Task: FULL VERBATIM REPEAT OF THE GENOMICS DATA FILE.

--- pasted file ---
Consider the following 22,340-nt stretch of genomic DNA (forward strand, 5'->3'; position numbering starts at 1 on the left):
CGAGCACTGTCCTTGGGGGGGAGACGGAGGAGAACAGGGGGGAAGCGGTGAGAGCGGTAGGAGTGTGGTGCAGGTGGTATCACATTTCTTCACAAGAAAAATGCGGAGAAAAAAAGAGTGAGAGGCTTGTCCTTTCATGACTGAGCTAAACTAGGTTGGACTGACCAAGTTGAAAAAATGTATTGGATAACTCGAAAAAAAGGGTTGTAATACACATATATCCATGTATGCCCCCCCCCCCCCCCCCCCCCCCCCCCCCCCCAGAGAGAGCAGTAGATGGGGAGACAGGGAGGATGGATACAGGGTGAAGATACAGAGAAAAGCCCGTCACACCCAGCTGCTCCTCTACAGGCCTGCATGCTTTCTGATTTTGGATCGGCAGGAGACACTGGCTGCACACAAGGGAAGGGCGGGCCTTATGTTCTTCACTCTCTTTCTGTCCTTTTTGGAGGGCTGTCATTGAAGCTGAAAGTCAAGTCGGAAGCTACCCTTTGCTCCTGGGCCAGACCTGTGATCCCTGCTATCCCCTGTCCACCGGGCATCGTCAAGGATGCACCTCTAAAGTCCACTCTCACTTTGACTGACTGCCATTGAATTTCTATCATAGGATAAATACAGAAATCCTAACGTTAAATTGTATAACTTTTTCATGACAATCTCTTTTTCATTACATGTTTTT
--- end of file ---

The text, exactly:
Consider the following 22,340-nt stretch of genomic DNA (forward strand, 5'->3'; position numbering starts at 1 on the left):
CGAGCACTGTCCTTGGGGGGGAGACGGAGGAGAACAGGGGGGAAGCGGTGAGAGCGGTAGGAGTGTGGTGCAGGTGGTATCACATTTCTTCACAAGAAAAATGCGGAGAAAAAAAGAGTGAGAGGCTTGTCCTTTCATGACTGAGCTAAACTAGGTTGGACTGACCAAGTTGAAAAAATGTATTGGATAACTCGAAAAAAAGGGTTGTAATACACATATATCCATGTATGCCCCCCCCCCCCCCCCCCCCCCCCCCCCCCCCAGAGAGAGCAGTAGATGGGGAGACAGGGAGGATGGATACAGGGTGAAGATACAGAGAAAAGCCCGTCACACCCAGCTGCTCCTCTACAGGCCTGCATGCTTTCTGATTTTGGATCGGCAGGAGACACTGGCTGCACACAAGGGAAGGGCGGGCCTTATGTTCTTCACTCTCTTTCTGTCCTTTTTGGAGGGCTGTCATTGAAGCTGAAAGTCAAGTCGGAAGCTACCCTTTGCTCCTGGGCCAGACCTGTGATCCCTGCTATCCCCTGTCCACCGGGCATCGTCAAGGATGCACCTCTAAAGTCCACTCTCACTTTGACTGACTGCCATTGAATTTCTATCATAGGATAAATACAGAAATCCTAACGTTAAATTGTATAACTTTTTCATGACAATCTCTTTTTCATTACATGTTTTT